End Corporate Gamesmanship

March 25, 2011

End corporate gamesmanship (RH)

Your calm and insightful editorial on the hysterical nature of opposition to the single-payer debate was much appreciated. It’s interesting to note that as the debate unfolds, the supposed ills of single-payer, as put forward by the insurance industry — long delays in treatment, cost, lack of consumer choice — are actually the very reasons that the current system needs to be either replaced or overhauled.

Years ago I worked for a time at The Travelers in Boston. The company’s website tells the story of how the company got started in Hartford, Conn., at the height of the Civil War. It was a bet between two businessmen: Mr. Bolter handed Mr. Batterson 2 cents and bet that he could get home for lunch and back without a mishap. If he did, Mr. Batterson could keep the 2 cents. If he didn’t, Mr. Batterson would agree to pay the doctor bill.

Insurance companies make their profits by basically playing a game of beating the odds that no one will have a claim. You give me your money, and I get to keep it all if the odds are in my favor. Thus, the odds must always be stacked in my favor. Too many claims or too much payout mean that someone will be cancelled, or at least end up with limited coverage. Is it any wonder that the tallest buildings in any American city belong to insurance companies?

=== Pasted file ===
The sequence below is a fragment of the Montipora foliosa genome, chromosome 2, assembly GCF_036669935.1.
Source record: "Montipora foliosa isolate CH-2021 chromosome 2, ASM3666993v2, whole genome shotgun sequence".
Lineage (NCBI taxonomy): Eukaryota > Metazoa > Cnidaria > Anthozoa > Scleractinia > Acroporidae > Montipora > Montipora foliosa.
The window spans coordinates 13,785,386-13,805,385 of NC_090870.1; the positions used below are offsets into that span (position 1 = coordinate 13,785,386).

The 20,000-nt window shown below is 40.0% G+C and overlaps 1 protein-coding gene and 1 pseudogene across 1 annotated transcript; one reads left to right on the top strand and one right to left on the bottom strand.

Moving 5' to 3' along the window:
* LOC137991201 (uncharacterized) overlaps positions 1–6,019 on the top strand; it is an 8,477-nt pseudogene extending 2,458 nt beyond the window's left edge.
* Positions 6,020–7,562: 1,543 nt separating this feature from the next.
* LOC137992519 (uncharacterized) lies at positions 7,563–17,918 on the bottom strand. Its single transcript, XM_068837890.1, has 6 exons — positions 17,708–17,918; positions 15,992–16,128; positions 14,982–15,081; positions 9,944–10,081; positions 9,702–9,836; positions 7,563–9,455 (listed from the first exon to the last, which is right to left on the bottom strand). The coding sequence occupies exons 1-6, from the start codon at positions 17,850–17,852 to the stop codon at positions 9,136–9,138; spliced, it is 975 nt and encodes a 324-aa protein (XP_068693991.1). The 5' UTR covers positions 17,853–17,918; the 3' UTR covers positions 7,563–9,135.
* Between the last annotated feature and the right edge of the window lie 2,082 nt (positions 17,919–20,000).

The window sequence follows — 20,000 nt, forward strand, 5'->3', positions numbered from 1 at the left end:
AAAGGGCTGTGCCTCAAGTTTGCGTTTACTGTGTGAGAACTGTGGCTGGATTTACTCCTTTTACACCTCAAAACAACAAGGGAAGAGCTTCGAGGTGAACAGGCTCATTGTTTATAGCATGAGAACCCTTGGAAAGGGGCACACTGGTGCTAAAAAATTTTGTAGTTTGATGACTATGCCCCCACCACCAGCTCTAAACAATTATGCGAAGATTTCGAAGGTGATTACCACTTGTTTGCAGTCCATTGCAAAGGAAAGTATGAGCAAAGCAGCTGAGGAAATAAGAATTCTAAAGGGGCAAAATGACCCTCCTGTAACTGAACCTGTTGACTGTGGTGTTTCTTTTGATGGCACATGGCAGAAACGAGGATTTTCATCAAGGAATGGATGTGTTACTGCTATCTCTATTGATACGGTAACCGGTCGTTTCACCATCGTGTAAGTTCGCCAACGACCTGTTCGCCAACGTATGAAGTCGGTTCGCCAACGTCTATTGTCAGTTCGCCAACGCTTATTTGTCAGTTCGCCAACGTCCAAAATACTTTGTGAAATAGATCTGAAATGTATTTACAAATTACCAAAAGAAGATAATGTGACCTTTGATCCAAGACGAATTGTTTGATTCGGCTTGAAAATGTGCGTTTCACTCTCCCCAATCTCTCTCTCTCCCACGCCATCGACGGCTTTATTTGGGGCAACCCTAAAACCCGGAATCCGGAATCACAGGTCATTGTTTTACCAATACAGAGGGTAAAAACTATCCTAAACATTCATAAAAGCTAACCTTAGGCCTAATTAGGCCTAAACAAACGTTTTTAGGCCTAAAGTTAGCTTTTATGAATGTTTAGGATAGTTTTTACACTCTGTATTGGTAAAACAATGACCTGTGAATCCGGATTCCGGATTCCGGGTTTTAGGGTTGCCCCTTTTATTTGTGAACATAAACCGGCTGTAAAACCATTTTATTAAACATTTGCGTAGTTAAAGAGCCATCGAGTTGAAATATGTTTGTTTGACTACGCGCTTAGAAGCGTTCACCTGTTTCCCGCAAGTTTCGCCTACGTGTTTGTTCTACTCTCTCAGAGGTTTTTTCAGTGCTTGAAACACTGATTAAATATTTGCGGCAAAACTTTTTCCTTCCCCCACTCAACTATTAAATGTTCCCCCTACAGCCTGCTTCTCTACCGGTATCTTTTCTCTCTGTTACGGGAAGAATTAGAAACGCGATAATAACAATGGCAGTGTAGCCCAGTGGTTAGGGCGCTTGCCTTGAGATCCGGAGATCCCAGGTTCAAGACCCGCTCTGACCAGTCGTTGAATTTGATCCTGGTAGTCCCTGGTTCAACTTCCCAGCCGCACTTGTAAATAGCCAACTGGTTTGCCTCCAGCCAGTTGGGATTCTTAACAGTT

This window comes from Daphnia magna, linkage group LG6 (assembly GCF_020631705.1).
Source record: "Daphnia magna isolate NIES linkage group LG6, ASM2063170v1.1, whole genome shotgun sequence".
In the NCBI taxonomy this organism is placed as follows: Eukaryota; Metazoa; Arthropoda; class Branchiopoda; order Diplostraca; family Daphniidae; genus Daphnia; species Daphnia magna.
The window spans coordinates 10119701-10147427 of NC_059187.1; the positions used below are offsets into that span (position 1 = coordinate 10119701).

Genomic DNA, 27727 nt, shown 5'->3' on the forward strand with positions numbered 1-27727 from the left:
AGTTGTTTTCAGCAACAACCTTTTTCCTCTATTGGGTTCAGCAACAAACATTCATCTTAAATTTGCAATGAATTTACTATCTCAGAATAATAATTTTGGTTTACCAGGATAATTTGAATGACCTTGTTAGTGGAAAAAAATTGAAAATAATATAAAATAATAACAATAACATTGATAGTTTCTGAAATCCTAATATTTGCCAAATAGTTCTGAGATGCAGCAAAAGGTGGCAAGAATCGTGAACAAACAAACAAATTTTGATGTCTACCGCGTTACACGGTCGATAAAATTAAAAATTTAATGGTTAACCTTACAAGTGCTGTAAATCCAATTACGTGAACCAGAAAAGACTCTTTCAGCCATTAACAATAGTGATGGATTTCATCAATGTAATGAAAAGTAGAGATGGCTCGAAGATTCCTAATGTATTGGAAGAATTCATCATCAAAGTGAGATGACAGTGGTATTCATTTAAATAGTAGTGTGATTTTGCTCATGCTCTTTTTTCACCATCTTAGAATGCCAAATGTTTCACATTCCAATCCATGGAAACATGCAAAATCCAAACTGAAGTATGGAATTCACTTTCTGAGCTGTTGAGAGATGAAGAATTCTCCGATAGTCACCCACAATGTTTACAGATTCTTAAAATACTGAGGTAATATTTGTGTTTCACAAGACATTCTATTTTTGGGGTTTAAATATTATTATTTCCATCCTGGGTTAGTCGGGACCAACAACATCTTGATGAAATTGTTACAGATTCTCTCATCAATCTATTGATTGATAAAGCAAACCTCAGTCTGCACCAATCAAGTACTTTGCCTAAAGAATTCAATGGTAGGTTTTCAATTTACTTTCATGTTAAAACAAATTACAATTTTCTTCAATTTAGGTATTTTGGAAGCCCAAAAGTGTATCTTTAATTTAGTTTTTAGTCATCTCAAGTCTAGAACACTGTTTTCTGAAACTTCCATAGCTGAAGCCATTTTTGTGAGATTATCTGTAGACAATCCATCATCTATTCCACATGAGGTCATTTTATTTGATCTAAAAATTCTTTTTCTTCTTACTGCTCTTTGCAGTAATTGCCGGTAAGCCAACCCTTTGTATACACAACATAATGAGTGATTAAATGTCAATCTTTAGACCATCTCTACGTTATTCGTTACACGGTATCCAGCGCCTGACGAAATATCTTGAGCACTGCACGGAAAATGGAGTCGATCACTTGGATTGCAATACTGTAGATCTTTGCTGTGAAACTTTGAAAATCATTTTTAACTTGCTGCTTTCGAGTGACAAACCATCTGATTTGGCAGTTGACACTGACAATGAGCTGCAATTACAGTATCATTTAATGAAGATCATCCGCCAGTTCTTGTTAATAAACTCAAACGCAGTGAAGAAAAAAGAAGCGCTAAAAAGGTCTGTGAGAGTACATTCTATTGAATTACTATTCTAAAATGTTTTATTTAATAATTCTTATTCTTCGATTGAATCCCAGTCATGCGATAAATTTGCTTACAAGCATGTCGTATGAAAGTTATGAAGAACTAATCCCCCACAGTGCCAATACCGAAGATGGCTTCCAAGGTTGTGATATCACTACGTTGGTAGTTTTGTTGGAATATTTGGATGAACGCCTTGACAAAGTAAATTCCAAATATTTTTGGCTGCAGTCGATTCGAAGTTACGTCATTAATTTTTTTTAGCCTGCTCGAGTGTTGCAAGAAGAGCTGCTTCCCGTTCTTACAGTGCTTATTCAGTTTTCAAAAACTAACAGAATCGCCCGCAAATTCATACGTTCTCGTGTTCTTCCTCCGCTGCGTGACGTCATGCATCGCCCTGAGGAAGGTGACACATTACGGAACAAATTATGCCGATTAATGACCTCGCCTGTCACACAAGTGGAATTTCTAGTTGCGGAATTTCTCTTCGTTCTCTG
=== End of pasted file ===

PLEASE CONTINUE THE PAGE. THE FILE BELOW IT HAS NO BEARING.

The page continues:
The industry’s argument that private enterprise — the profit motive — can solve all ills is patently absurd. Private enterprise does nothing if there is no profit in it. No wonder the industry is wrinkling its brow over “who will pay for” single-payer. The insurance industry functions on a “heads-I-win-tails-you-lose” scenario. Win-win is not in its lexicon.

Whining over who has the money is symptomatic of the very problem that single-payer is trying to solve, that is, the failure of the insurance industry to meet the needs of you and me. Our current system of insurance is a cynical exercise that places the financial expense and the burden of poor health onto the shoulders of those of us who are going undiagnosed and untreated because we either are not willing to incur a medical expense that we can’t pay, or we incur the expense anyway and risk ending up in court for nonpayment on the insurance company’s timetable. We lose time from work, we can’t function, we are constantly anxious, and sometimes we risk an early death as a result of an untreated condition.

It’s past time to end the corporate gamesmanship that plays with people’s lives, just to win the bet.

JULIA PURDY

Rochester